Gustave Tassell was a California designer, a contemporary of James Galanos and Bill Blass, who became a fashion star in the early 1960s with starkly refined clothes that appealed to women like Jacqueline Kennedy Onassis, Greer Garson and Princess Grace of Monaco.
‘‘Gustave had great taste, first class all the way down the line,’’ Galanos said in an interview last week. ‘‘He had a very clean palette and extremely elegant style.’’
Tassell (pronounced Tass-SELL), a Coty Award winner, designed clothes that Jackie Kennedy wore as first lady on a highly publicized goodwill tour of India in 1962. That year the fashion press hailed him as one of America’s hottest new designers.
His clientele desired what he called ‘‘a subtle form of chic’’ - coats, dresses and evening wear in fine silks and gabardines and subdued colors, with simple lines that skimmed the body and price tags that sometimes exceeded those for a car. The most embellishment he allowed was a sprinkling of rhinestones or diamonds.
He did not chase trends, a quality that appealed to the women of means who filled his showroom in the 1960s and ’70s. Betsy Bloomingdale, wife of department store heir Alfred Bloomingdale, once bragged about a cotton dress by Tassell she had owned for 12 years, ‘‘and I still wheel it out every summer and get compliments on it every time. Last summer I wore it barefoot for dinner,’’ she said in 1969.
Tassell was born in Philadelphia on February 4, 1926, the son of a businessman who owned amusement parks. Encouraged by his mother, he studied at the Pennsylvania Academy of Fine Arts.
After serving in the Army, Tassell was studying painting in New York in the late 1940s when he took a job as a window dresser at Hattie Carnegie, a pioneer of the high-end ready-to-wear market. Inspired by Carnegie designer Norman Norell, he shifted into designing and in 1952 moved to Paris, where he made sketches for various couturiers. During this period he met Galanos, who suggested he start his own line.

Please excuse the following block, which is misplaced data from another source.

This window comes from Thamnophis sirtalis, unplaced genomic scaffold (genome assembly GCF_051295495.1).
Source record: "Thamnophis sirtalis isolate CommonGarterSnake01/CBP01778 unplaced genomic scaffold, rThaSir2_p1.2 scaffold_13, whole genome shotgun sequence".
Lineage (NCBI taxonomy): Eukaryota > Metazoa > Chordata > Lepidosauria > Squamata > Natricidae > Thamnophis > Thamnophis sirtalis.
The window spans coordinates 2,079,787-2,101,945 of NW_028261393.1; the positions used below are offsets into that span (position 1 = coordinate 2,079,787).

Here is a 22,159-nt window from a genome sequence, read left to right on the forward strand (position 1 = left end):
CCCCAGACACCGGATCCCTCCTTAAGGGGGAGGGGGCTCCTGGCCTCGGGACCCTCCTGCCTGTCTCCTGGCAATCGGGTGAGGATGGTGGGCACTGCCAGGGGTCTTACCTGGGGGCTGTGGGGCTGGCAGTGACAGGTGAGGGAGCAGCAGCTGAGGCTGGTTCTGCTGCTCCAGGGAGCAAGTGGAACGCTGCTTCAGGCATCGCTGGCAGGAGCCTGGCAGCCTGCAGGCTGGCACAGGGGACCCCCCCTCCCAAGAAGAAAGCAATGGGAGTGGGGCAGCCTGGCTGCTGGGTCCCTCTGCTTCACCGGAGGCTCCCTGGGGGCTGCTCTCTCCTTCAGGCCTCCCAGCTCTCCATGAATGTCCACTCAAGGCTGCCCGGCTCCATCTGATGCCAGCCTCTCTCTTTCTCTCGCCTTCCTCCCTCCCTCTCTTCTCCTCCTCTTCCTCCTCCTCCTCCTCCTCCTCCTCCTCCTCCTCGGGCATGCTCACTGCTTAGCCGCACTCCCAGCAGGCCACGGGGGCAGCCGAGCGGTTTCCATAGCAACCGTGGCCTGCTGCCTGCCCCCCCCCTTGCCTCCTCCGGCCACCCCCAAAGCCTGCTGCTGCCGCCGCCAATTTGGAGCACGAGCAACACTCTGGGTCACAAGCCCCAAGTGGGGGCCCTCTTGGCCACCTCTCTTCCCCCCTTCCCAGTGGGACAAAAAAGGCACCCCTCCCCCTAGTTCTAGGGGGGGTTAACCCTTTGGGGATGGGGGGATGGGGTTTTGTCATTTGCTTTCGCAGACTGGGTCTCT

In 1956 Tassell set up shop in Los Angeles and soon became ‘‘one of the stalwarts of the apparel industry,’’ said Ilse Metchek, president of the California Fashion Association. By 1958, Tassell was hosting his first show in a cramped workroom on Sunset Boulevard and within a few days had more than $20,000 in orders. A 1959 review commended his style as ‘‘akin to Paris’ Balenciaga’’.
In 1962, the year after he won the Coty Award, Jacqueline Kennedy was photographed in India wearing a shimmering yellow silk Tassell dress while riding an elephant. The dress was among the Tassell designs showcased in a 2001 exhibit at New York’s Metropolitan Museum of Art called ‘‘Jacqueline Kennedy: The White House Years’’.
In 1972 he moved to New York to run Norman Norell’s fashion house after Norell died. He returned to designing under his own label in 1976 after the business ran into financial difficulties and closed.
‘‘He was inspired by both Balenciaga and Norell,’’ said Dilys Blum, senior curator for costumes and textiles at the Philadelphia Museum of Art, which showed Tassell’s work along with that of Galanos and another Philadelphia native, Ralph Rucci, in the show ‘‘A Passion for Perfection’’ in 2007. ‘‘He continued the Norell legacy.’’
Once described as a ‘‘brunet Harpo Marx’’ because of his curly hair, Tassell earned a bit part as a cabaret patron in director Woody Allen’s 1980 movie Stardust Memories.
Allen spotted him at the popular New York hangout Elaine’s ‘‘and liked his face,’’ said his sister Rebecca Welles Weis, who is Tassell’s only survivor.
Elaine Woo. Los Angeles Times